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10.4: Air Traffic Flow Management (ATFM)

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    The Air Traffic Flow (and Capacity) management can be defined as follows [ICAO Ann. 11]

    A service established with the objective of contributing to a safe, orderly and expeditious flow of air traffic by ensuring that ATC capacity is utilized to the maximum extent possible and that the traffic volume is compatible with the capacities declared by the appropriate ATS authority.

    截屏2022-03-07 下午9.11.05.png
    Figure 10.12: ATFM sketch.

    In other words, the main issue of ATFM is to maintain an equilibrium between capacity and demand. The demand corresponds to the amount of flights expected for a particular time window in a particular region of the airspace (to be more precise, in the ATC sectors). The capacity is driven by the physical characteristics of the element of the system (ATC sectors for en-route or within TMAs) and operational factors (aircraft and human). Figure 10.12 sketches it; for instance if the capacity of Sector V would be 4, there would be and extra aircraft within the sector for a particular time window.13 Actions such as delaying or re-routing some of the aircraft would be required.

    In Europe, it is carried out by Eurocontrol’s CFMU (Central Flow Management Unit), which acts as the coordinator at European level, and the FMP (Flow Management Positions), which are unities stablished in the control centers to guarantee the fulfilment of ATFM regulations and to monitor the execution of the operation (reporting to CFMU in case of congestion). The overall objective is to optimise traffic flows according to air traffic control capacity while enabling airlines to operate safe and efficient flights. Eurocontrol starts planning operations as early as possible (sometimes more than one year in advance), consolidating the air traffic forecasts issued by the aviation industry and the capacity plans issued by the Air Traffic Control Centres and airports. It also defines operational scenarios to anticipate specific events which may cause congestion (such as sporting events, Christmas skiing or summer holiday traffic).

    This ATFM function can be divided into three temporal phases:

    Strategic ATFM, carried out from some months (even one year) to roughly 2 days before the operation. It is based on traffic forecasts (typically coming from repetitive flight plans). Under expected congestion, CFMU might publish a Route Availability Document (RAD). The RAD exposes the set of routes that will not be permitted to the aircraft in order to avoid determined areas to be congested. The company could present the most efficient flight plan taking only into account the limitations in RAD.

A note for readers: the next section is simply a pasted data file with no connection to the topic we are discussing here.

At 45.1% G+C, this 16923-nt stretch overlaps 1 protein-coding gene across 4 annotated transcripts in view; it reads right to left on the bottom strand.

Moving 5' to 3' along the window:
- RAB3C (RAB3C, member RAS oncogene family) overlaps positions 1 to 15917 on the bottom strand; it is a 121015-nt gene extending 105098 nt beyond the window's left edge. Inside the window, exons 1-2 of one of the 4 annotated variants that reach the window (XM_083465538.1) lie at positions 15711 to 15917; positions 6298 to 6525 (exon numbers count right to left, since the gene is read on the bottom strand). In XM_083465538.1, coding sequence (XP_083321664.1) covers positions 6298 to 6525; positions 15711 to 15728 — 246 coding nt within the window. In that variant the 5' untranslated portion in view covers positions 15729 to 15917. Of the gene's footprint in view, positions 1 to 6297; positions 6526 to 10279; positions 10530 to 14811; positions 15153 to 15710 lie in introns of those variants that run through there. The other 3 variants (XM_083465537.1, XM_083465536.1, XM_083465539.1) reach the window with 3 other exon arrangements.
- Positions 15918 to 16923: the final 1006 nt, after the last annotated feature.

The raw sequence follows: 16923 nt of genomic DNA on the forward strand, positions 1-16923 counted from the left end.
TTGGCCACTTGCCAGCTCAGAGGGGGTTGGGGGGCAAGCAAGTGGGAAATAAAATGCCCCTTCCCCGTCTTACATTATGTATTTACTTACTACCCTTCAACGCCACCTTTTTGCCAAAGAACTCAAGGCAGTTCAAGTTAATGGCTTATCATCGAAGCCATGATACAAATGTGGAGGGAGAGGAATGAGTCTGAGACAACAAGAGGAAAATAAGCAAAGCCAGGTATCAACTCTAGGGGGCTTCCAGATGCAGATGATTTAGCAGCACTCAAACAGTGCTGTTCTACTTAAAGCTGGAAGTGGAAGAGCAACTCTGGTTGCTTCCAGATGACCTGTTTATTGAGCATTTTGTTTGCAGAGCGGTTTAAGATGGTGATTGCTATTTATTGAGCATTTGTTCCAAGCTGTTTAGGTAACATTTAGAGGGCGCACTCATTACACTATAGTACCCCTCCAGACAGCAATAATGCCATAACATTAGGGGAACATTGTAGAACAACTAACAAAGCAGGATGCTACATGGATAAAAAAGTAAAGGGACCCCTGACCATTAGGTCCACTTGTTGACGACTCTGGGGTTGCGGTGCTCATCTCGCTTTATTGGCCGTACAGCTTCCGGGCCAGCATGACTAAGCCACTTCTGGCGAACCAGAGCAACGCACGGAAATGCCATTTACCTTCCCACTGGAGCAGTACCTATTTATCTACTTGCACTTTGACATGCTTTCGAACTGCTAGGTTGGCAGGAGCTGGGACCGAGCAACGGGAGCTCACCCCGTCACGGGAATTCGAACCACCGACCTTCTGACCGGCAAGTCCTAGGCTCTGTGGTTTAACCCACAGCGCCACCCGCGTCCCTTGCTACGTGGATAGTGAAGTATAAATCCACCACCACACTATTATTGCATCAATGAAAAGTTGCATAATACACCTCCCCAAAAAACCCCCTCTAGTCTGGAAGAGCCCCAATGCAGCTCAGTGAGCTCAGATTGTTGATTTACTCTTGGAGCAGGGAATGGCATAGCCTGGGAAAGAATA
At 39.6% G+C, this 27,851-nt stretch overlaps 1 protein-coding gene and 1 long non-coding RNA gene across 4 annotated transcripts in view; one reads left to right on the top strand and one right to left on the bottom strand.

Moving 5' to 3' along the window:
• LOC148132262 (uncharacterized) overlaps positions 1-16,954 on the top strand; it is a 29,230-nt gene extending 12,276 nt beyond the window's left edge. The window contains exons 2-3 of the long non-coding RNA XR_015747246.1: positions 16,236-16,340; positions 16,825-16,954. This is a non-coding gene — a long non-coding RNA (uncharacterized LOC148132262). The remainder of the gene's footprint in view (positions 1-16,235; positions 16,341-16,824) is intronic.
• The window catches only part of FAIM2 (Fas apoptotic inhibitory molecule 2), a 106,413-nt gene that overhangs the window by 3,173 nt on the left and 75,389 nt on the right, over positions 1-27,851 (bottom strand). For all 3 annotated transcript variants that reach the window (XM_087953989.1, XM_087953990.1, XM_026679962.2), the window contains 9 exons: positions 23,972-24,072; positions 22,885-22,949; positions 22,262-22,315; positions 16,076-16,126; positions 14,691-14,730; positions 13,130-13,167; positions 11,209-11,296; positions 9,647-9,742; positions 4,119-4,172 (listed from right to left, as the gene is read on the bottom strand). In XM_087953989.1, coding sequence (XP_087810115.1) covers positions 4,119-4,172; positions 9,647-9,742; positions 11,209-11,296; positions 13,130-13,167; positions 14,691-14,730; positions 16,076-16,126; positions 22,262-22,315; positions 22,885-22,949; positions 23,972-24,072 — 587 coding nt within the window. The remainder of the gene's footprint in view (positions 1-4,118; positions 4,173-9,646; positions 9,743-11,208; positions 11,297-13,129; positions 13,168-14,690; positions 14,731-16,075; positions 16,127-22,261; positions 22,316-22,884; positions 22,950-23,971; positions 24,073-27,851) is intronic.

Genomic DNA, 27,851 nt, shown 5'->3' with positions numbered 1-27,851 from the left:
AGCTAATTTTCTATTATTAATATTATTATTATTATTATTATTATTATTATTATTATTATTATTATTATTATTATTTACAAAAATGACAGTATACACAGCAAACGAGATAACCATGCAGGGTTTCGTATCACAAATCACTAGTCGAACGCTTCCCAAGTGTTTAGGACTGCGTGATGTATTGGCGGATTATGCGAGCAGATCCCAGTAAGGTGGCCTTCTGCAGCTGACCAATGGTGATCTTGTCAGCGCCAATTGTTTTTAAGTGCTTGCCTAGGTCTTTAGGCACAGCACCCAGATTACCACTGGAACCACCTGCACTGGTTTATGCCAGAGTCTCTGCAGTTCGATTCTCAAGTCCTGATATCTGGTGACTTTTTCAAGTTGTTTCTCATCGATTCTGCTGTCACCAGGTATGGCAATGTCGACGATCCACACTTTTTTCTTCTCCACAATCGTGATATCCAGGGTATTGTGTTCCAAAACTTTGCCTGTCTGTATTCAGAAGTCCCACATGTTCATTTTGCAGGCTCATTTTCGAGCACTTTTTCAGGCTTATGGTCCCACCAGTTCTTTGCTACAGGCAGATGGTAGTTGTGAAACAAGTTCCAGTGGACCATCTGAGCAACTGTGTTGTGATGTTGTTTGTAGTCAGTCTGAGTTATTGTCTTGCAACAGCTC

Pre-tactical ATFM, carried out from roughly 2 days to roughly 3 hours before the operation. It is also based on traffic forecasts (obviously more up to date), yet considers information from FMPs on the short-term expected capacity. Also, weather forecasts are taken into account to for, instance, reorganise traffic in case of expected convective weather in a particular region of the airspace. The regulations that might apply are published in the so called ATFM Notification Messages (ANMs) & Regulations. They inform about areas where the regulation is going to be applied (airports, sectors, etc.), type of traffic affected by the regulation, flight levels affected, period in which the regulation is expected, procedure of assignation of CTOT. The regulations are issued to the airlines so that they can finally complete their flight plans during the day of operation.

    Tactical ATFM, which takes place the day of operation. It is based on the actual flight plans submitted by all companies (typically, flights plans must be submitted to CFMU at least three hours before the operation) and it consists on real-time coordination and balancing of capacity and demand. CMFU uses real time information on the capacity of the sectors based on the information of the FMPs. Under any unexpected situation, CFMU will re-route or delay (the latest is the most typical practise) the flight assigning a Calculated Take-Off Time (CTOT):

    \[CTOT = EOBT = TAXI\ TIME + Delay,\]

    where EOBT stands for Estimated Off Block Time (stated in the original flight plan). The rule for assignation of CTOT is as follows:

    In ordering the flows, it will be only taken into account the estimated time of entry in the regulation area. That is, the priority will be given to the first aircraft estimated to enter the regulated area.

    13. notice that the figure illustrate a predicted scenario once CFMU has gathered the information of all flights

    This page titled 10.4: Air Traffic Flow Management (ATFM) is shared under a CC BY-SA 3.0 license and was authored, remixed, and/or curated by Manuel Soler Arnedo via source content that was edited to the style and standards of the LibreTexts platform; a detailed edit history is available upon request.